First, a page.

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Chris Smith, the former MP for Islington South and Finsbury, became a life peer in 2005 and was chairman of the Environment Agency until 2014. He talks to Andre Paine about life in EC1, his political legacy and Jeremy Corbyn.

Was it important to reflect the local area in your title?
It was, because I’d been the Member of Parliament for Islington South and Finsbury for 22 years. Finsbury has a fine and radical history, and I decided that was what I wanted to take as my title.

What first drew you to the Islington area?
I started living on Barnsbury Road because a friend had a spare room, and I rented it when I started working in London after university. The remarkable thing was I then discovered that my grandmother had been born in Barnsbury Road towards the end of the 19th century.

What do you like about Clerkenwell?
The sense of urban buzz mixed with the feeling that it’s still a bit of a village. There aren’t many parts of London that have that combination – it makes it very vibrant. The radical history is well known: it’s where the Chartists gathered to have their marches demanding reform in the 19th century.

The Labour party was founded in 1900 in a meeting hall on Farringdon Road. And it’s where one of the first ever health centres was built – the Finsbury Health centre, which is where my GP is now.

How long have you lived here?
It was about four years ago that I moved here. I’d separated from my partner, and I found a really rather wonderful flat in Dallington Street. I very much wanted still to have a foothold in my old constituency. As Master of Pembroke College, Cambridge, I have to spend quite a bit of time in Cambridge, but with a really good train service from King’s Cross, Clerkenwell is absolutely the right sort of place to be in London.

Did you dine with cabinet colleagues in EC1?
I prefer to have a lovely meal and meet with friends rather than do political deals. My current favourite restaurant hereabouts is Granger & Co – really good and quite interesting food.

Is there a special place for you locally?
I think my favourite spot in Clerkenwell is St James’s Church, and the little maze of streets around there. The churchyard itself is a green oasis, and the streets are a real reminder of what the area must have been like 150 years ago. It’s just a magical place.

Did you socialise with Tony Blair when he was a constituent?
He was, famously, living in Richmond Crescent when he was elected as Prime Minister, so he did at least have a Chris Smith poster in his window in the ’97 general election. I saw him a bit socially, and I worked closely with him in government. I subsequently fell out with him rather severely over the Iraq War.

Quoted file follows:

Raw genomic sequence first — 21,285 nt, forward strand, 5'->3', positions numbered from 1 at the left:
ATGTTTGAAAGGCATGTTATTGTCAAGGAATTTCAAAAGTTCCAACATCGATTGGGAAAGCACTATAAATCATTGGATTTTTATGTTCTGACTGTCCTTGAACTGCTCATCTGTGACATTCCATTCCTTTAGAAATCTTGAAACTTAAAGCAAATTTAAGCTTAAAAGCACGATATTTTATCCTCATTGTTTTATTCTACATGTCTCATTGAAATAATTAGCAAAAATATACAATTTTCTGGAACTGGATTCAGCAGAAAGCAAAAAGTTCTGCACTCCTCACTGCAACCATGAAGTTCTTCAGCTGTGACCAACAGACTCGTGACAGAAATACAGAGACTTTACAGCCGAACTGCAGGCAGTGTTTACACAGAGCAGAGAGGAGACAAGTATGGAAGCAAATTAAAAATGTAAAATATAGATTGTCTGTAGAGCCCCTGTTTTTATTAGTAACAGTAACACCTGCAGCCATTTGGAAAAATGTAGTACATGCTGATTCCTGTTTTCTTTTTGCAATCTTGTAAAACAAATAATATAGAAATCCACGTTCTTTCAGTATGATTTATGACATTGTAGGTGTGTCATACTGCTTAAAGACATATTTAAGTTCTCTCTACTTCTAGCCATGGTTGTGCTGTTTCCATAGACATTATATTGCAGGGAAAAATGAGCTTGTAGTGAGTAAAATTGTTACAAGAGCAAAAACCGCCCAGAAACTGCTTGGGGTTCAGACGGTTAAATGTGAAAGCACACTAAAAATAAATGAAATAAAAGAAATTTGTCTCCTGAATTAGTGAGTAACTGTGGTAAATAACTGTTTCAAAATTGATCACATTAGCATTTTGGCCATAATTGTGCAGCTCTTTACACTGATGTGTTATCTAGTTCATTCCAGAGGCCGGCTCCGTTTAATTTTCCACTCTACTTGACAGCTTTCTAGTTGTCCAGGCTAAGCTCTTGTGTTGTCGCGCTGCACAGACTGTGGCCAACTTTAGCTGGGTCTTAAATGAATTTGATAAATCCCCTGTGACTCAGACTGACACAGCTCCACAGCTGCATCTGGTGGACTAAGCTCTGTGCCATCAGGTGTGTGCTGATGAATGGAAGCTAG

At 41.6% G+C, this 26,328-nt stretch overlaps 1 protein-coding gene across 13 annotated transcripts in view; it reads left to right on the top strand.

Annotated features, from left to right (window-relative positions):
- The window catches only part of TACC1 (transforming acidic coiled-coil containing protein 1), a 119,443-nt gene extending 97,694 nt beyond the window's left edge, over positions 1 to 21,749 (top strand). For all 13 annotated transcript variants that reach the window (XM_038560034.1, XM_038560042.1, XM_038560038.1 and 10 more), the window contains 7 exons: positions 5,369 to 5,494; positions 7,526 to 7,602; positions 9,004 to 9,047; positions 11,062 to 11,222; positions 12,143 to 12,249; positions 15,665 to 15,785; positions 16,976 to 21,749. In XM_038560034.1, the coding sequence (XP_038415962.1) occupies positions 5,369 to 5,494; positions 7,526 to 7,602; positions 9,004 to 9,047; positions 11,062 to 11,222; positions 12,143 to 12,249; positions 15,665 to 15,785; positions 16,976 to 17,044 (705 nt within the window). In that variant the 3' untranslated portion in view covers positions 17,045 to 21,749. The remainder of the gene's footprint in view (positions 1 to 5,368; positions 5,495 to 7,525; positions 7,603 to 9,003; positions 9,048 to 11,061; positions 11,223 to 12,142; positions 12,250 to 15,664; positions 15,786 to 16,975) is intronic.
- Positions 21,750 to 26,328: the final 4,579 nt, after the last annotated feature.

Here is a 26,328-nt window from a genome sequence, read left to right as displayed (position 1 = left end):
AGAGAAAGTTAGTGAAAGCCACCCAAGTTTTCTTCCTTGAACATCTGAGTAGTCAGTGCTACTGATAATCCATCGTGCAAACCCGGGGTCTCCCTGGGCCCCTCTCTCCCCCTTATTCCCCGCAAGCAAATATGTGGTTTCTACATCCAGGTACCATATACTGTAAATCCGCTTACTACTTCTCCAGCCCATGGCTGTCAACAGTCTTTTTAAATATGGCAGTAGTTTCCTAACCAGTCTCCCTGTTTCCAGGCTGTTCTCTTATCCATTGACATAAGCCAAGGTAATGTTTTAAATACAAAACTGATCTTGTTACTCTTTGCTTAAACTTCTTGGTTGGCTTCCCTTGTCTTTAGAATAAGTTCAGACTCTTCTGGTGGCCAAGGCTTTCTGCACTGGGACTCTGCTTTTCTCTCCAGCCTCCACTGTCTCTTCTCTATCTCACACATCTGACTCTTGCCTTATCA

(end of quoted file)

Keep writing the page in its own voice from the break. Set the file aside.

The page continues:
How did you get on with parliamentary neighbour Jeremy Corbyn?
I had very friendly relations with Jeremy, we worked very closely together for all the 22 years that I was an MP. We made common cause on a large number of local issues. I disagreed with him on some things, of course, but we got on extremely well. I have to say, with considerable reluctance, I don’t think that he’s the right person to lead the Labour Party into a general election. But he’s certainly got a lot to offer.

Were you glad leadership contender Angela Eagle’s sexuality was largely ignored?
The fact that her sexuality wasn’t an issue was a really good thing. I remember when I became – I think I’m right in saying – the first ever openly gay cabinet minister anywhere in the world when I was appointed to the cabinet in 1997. The fact that there wasn’t really any fuss about it showed me at that time that we’d made a lot of progress.

Were you involved in the EU referendum?
I did what I could to persuade people to vote Remain. I was, I have to say, devastated by the result. I think it’s a disaster for the British economy, for our society and for our future relationships with the world. I think that [view] was widely shared – Islington as a whole voted over 70 per cent to Remain. That didn’t surprise me at all.

Are you close to your parliamentary successor, Emily Thornberry?
I am, and we talk with each other from time to time, and she seeks advice and I try and offer it.

As Culture Secretary, you introduced free museum entry – a proud moment? 
I’m enormously proud of that. It has transformed the visiting experience for so many people who wouldn’t otherwise have been able to go. When the Science Museum went free, I was standing in the foyer and a young man carrying his daughter on his shoulders made a beeline for me. He turned to her, and said: “I want you to say thank you to this man, it’s because of him we’re able to be here today”. That was the moment when I thought perhaps I’ve achieved something in a lifetime of politics after all.

 

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